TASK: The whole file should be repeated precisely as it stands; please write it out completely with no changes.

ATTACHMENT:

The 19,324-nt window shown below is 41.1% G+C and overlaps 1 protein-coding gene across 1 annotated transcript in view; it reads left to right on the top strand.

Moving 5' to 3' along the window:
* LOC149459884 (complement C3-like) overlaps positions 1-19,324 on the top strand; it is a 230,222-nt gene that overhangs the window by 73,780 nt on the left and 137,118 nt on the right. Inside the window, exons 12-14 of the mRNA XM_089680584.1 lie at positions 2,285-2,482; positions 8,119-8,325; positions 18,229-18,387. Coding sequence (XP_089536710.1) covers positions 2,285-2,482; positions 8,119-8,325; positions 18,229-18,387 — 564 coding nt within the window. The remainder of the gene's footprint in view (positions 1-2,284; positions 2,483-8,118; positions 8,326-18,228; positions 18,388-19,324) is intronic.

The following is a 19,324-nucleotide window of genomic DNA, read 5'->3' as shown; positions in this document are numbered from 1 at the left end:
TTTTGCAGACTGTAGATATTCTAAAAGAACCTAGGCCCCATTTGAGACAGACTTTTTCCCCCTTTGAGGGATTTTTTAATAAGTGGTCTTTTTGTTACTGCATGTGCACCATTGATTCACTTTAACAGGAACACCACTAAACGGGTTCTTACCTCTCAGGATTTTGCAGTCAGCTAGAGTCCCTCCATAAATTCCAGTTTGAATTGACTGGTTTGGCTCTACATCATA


The 19,324-nt window shown below is 41.1% G+C and overlaps 1 protein-coding gene across 1 annotated transcript in view; it reads left to right on the top strand.

Moving 5' to 3' along the window:
* LOC149459884 (complement C3-like) overlaps positions 1-19,324 on the top strand; it is a 230,222-nt gene that overhangs the window by 73,780 nt on the left and 137,118 nt on the right. Inside the window, exons 12-14 of the mRNA XM_089680584.1 lie at positions 2,285-2,482; positions 8,119-8,325; positions 18,229-18,387. Coding sequence (XP_089536710.1) covers positions 2,285-2,482; positions 8,119-8,325; positions 18,229-18,387 — 564 coding nt within the window. The remainder of the gene's footprint in view (positions 1-2,284; positions 2,483-8,118; positions 8,326-18,228; positions 18,388-19,324) is intronic.

The following is a 19,324-nucleotide window of genomic DNA, read 5'->3' as shown; positions in this document are numbered from 1 at the left end:
TTTTGCAGACTGTAGATATTCTAAAAGAACCTAGGCCCCATTTGAGACAGACTTTTTCCCCCTTTGAGGGATTTTTTAATAAGTGGTCTTTTTGTTACTGCATGTGCACCATTGATTCACTTTAACAGGAACACCACTAAACGGGTTCTTACCTCTCAGGATTTTGCAGTCAGCTAGAGTCCCTCCATAAATTCCAGTTTGAATTGACTGGTTTGGCTCTACATCATA